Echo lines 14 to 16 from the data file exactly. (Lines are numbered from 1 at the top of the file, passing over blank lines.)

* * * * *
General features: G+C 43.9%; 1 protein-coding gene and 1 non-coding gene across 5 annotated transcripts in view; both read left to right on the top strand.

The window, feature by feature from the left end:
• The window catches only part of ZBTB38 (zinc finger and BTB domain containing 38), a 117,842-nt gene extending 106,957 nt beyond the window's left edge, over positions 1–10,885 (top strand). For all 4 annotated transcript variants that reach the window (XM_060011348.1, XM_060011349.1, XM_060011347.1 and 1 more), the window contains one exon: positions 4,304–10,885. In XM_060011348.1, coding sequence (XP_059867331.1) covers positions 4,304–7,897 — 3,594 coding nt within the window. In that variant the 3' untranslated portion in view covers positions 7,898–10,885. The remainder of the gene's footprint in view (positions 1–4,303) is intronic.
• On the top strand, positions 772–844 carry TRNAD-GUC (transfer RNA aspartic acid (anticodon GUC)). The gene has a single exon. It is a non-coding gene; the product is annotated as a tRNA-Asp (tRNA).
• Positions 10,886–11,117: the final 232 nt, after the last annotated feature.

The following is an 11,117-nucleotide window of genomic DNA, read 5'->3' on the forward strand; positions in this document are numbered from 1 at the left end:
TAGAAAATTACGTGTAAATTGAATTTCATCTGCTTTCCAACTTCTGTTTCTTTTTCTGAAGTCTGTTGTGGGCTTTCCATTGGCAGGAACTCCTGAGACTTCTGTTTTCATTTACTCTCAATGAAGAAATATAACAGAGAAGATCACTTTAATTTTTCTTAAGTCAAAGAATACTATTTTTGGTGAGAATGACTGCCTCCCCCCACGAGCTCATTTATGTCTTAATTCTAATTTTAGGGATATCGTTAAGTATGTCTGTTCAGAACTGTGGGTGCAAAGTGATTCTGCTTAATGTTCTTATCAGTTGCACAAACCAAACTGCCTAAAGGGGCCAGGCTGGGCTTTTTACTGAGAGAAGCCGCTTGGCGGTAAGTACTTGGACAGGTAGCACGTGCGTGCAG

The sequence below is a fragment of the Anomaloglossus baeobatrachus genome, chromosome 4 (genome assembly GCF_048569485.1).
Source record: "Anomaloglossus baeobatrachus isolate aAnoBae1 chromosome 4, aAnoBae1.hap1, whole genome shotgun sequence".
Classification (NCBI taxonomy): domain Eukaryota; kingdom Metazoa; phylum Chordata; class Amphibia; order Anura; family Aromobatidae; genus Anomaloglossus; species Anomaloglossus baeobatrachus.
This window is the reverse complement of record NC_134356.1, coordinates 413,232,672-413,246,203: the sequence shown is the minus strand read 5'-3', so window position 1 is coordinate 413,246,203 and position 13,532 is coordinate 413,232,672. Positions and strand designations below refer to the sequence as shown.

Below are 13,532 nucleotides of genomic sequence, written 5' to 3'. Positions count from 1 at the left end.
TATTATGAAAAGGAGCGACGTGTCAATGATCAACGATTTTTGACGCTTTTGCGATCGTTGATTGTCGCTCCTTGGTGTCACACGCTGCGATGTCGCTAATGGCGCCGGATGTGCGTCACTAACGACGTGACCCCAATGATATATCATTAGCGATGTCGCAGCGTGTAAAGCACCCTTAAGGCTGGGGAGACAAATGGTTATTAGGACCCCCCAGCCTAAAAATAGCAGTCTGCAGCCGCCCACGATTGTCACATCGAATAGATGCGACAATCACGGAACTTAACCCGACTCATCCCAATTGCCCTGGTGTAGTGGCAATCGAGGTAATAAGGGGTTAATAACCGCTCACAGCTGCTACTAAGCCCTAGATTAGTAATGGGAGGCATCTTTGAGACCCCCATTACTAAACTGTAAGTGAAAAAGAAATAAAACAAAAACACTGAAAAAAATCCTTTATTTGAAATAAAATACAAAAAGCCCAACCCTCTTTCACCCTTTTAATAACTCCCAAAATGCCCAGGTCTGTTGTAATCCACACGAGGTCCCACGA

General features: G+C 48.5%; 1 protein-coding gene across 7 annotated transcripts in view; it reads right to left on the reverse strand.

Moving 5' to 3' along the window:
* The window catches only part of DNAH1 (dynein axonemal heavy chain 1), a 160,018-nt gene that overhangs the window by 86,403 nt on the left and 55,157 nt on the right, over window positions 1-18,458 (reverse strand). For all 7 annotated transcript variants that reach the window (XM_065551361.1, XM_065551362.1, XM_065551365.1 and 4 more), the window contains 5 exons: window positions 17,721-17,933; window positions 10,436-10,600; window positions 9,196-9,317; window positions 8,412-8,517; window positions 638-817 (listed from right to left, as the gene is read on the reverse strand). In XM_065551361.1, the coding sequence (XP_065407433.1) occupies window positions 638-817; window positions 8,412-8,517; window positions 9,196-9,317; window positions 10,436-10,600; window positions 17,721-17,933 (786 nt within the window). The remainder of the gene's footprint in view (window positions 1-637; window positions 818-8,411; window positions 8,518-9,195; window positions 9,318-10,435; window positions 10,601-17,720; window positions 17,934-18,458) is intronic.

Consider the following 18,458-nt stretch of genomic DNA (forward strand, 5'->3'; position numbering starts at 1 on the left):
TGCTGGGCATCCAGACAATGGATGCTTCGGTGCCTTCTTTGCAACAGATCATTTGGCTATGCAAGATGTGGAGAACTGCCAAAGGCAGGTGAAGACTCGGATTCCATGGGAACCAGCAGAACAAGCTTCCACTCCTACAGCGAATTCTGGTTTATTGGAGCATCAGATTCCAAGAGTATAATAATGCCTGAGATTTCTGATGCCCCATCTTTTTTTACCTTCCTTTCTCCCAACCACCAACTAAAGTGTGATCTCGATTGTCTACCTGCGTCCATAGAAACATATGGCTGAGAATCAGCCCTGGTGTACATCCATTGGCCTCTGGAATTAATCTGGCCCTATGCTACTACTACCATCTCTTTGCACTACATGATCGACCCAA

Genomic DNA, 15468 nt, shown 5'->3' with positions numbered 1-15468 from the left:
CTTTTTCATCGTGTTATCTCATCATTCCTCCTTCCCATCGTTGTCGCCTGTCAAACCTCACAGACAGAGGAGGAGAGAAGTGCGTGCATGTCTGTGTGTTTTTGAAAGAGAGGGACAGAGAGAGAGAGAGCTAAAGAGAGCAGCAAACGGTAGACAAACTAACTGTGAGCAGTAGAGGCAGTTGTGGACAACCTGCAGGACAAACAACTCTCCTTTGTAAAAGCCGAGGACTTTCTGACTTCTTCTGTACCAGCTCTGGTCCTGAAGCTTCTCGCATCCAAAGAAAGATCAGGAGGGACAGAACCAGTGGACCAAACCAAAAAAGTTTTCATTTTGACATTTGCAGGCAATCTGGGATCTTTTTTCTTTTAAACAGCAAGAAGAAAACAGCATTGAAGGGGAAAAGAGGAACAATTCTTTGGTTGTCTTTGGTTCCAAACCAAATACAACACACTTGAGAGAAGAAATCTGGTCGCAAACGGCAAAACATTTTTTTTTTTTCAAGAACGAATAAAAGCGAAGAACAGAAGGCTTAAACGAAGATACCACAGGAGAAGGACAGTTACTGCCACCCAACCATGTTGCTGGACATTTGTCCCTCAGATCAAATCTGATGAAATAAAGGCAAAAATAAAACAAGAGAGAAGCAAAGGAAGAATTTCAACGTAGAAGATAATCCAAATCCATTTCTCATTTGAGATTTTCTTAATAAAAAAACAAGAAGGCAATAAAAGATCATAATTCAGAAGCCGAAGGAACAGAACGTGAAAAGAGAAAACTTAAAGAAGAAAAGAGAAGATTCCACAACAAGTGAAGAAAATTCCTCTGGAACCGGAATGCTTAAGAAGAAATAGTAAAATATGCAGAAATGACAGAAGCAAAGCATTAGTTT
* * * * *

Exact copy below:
General features: G+C 48.5%; 1 protein-coding gene across 7 annotated transcripts in view; it reads right to left on the reverse strand.

Moving 5' to 3' along the window:
* The window catches only part of DNAH1 (dynein axonemal heavy chain 1), a 160,018-nt gene that overhangs the window by 86,403 nt on the left and 55,157 nt on the right, over window positions 1-18,458 (reverse strand). For all 7 annotated transcript variants that reach the window (XM_065551361.1, XM_065551362.1, XM_065551365.1 and 4 more), the window contains 5 exons: window positions 17,721-17,933; window positions 10,436-10,600; window positions 9,196-9,317; window positions 8,412-8,517; window positions 638-817 (listed from right to left, as the gene is read on the reverse strand). In XM_065551361.1, the coding sequence (XP_065407433.1) occupies window positions 638-817; window positions 8,412-8,517; window positions 9,196-9,317; window positions 10,436-10,600; window positions 17,721-17,933 (786 nt within the window). The remainder of the gene's footprint in view (window positions 1-637; window positions 818-8,411; window positions 8,518-9,195; window positions 9,318-10,435; window positions 10,601-17,720; window positions 17,934-18,458) is intronic.